U.S – Africa Summit: Leaders Set Ambitions To Do Business

By Nkendem FORBINAKE, envoy to Washington, Cameroon Tribune, 07-08-2014
Some 50 African Heads of State and government exchanged with U.S President yesterday in Washington and all seemed ready for a new approach to doing business.
The highest point in the current Heads of State level rounds in Washington, DC between virtually all of Africa’s leaders
and the U.S President came in earnest yesterday August 6, 2014 morning when they all converged at the U.S State Department to explore ways of what President Obama referred to as transforming words into action. It was a veritable roll call of African Heads of State or Government, except for those not invited or those who could not make it to Washington on account of domestic problems such as Presidents Koroma of Sierra Leone and Johnson Sirleaf of Liberia both grappling with the Ebola epidemic in their countries. President Obama, who had hosted a dinner in company of the American First Lady Michelle at the White House the previous evening came into the hall at about 10.15AM (3.15PM Yaounde time), then took up a reserved seat between the Presidents of Mauritania, the current chair of the African Union and the Mozambican President.
The U.S President formally opened the summit with a few remarks in which he regretted the absence of the Presidents of Liberia and Sierra Leone, reassuring them that the U.S and its international partners will continue to do all what it takes to help their African partners respond to the Ebola crisis and “stand with the people of Guinea, Liberia and Sierra Leone”.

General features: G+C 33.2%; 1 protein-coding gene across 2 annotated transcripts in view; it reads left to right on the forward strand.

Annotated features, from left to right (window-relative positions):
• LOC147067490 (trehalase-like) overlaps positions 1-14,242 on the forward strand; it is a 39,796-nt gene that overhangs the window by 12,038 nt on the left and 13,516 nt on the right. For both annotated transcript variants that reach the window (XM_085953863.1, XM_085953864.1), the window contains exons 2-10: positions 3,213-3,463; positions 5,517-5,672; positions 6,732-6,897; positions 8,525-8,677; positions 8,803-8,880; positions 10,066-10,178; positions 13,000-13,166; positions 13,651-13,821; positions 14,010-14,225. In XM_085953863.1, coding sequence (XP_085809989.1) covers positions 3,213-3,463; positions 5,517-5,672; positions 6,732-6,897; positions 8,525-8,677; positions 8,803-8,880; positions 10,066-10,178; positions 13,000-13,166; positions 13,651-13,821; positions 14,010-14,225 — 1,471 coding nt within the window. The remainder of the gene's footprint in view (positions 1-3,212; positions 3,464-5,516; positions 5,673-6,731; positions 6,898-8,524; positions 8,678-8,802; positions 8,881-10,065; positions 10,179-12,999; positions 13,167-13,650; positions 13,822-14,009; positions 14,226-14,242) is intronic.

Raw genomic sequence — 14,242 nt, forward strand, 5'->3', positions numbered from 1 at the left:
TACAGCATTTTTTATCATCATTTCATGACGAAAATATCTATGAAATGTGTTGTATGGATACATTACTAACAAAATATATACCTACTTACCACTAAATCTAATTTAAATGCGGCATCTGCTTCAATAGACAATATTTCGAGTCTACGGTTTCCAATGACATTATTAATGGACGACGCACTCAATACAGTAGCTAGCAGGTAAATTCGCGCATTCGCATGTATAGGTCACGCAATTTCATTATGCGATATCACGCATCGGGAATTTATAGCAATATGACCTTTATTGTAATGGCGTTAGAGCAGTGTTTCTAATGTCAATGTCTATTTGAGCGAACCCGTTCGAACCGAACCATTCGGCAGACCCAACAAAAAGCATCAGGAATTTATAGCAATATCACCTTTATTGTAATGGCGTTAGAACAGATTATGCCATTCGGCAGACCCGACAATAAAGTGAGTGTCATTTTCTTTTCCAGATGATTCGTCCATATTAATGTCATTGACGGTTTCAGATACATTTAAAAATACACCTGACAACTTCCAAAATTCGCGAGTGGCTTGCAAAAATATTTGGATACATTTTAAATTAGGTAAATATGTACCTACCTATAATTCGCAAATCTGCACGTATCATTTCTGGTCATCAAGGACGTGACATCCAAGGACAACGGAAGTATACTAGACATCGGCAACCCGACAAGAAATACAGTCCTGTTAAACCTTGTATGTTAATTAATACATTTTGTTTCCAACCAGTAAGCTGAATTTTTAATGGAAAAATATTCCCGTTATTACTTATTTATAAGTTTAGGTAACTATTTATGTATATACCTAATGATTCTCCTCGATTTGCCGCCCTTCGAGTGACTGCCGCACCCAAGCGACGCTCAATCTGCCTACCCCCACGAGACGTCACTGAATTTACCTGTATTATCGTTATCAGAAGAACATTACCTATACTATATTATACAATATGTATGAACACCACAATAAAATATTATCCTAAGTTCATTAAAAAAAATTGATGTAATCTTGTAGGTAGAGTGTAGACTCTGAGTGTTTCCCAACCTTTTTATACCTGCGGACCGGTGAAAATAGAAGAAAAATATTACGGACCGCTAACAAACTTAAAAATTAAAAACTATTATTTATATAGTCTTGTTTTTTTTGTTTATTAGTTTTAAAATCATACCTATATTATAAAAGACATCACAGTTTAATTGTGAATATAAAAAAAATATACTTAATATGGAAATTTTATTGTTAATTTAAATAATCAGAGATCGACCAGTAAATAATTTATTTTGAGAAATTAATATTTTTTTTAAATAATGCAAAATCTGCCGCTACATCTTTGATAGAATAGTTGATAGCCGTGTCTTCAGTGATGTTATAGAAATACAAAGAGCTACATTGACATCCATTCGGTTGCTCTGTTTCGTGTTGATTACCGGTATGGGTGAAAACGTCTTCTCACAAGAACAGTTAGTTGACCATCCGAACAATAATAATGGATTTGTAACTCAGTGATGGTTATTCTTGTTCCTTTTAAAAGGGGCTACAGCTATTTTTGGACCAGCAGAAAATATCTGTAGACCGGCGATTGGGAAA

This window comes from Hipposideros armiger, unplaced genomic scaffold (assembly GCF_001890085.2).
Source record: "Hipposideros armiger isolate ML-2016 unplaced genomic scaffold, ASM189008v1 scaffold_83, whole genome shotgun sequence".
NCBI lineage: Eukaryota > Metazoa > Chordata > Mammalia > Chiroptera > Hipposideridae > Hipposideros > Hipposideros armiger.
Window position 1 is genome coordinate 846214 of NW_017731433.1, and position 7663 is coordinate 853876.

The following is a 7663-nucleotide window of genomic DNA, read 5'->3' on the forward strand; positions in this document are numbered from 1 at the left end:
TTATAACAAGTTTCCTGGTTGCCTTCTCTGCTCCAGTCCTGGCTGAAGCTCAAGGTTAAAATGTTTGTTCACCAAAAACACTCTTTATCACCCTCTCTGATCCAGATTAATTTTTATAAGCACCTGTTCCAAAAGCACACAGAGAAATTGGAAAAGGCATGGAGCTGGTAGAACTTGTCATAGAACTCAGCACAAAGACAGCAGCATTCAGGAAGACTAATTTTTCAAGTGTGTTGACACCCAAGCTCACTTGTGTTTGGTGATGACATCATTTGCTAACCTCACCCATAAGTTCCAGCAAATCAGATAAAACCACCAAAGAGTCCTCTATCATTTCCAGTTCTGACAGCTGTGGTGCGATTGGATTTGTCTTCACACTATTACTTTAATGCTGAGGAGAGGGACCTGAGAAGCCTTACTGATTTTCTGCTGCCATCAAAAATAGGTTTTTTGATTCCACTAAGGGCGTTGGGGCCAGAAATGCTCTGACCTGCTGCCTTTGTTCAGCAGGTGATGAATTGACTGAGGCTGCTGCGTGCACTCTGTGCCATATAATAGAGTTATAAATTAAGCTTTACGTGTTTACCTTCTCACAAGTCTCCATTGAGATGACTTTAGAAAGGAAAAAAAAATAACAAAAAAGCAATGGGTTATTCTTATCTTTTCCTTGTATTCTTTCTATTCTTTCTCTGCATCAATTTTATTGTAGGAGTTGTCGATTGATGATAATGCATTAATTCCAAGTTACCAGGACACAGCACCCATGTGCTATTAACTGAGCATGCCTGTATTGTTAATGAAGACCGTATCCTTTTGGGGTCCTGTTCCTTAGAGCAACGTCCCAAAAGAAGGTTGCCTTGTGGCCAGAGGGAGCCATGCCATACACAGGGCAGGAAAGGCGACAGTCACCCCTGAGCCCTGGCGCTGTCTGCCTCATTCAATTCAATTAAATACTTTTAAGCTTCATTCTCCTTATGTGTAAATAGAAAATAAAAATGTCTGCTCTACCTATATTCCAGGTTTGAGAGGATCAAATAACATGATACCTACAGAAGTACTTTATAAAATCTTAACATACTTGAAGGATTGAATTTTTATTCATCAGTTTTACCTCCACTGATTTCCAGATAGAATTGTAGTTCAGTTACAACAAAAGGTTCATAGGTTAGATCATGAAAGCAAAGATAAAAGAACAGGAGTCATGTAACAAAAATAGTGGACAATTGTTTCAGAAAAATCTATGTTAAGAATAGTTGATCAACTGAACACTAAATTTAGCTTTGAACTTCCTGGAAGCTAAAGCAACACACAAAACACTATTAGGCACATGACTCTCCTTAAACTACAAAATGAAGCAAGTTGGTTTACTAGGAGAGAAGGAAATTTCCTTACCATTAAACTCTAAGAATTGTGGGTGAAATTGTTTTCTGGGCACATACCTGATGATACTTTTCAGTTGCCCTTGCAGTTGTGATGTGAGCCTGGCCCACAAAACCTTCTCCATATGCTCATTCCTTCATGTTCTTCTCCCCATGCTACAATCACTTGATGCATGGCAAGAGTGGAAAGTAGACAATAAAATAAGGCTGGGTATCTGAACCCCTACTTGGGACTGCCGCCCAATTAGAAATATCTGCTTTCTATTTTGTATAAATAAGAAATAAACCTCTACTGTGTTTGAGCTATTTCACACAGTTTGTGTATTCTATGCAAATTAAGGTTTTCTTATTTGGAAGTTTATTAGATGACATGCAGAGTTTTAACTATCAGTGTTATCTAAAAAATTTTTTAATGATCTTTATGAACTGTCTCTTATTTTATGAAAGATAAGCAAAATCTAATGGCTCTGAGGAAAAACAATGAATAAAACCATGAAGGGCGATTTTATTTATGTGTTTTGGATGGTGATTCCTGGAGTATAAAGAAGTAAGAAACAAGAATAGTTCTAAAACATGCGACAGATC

With specific regard to the objective of the summit, that is improving trade and economic cooperation, President Obama acknowledged that a new Africa is emerging “with some of the world’s fastest-growing economies, a growing middle-class and the youngest and fastest-growing population on earth”.  He observed that, significantly, Africa’s progress is being led by Africans, including leaders present at the summit while a new generation of young Africans is also making its voice heard. He said such a positive picture provides new opportunities for both the United States and the African nations which should draw the necessary benefits from the new situation. The U.S President ended his remarks by reiterating a call he made in Cape Town, South Africa last year on the need for a new partnership between America and Africa. “Such a partnership must be one of equals and should be focussed on African capacity to solve problems and on Africa’s capacity to grow”. Last Tuesday at the business forum, the U.S President took a commitment for a close follow up of AGOA to ensure that it continues to provide vital opportunities for Africans and also urged American businesses to increase interest in Africa.
President Biya’s Day
The President of the Republic had a particularly-long day yesterday as he did not only studiously follow up the discussions following the opening remarks, but also actively participated in same. Apart from brief exchanges he had with the U.S President and John Kerry, the U.S Secretary of State when the two men went round the summit hall to acknowledge the presence of the various Heads of State, Government and delegations, President Biya was seen making some useful contacts with some of his peers, notably with President Idriss Deby with whom he had a lengthy conversation, probably on the aching question of Boko Haram, a security worry shared by Chad and Cameroon. 


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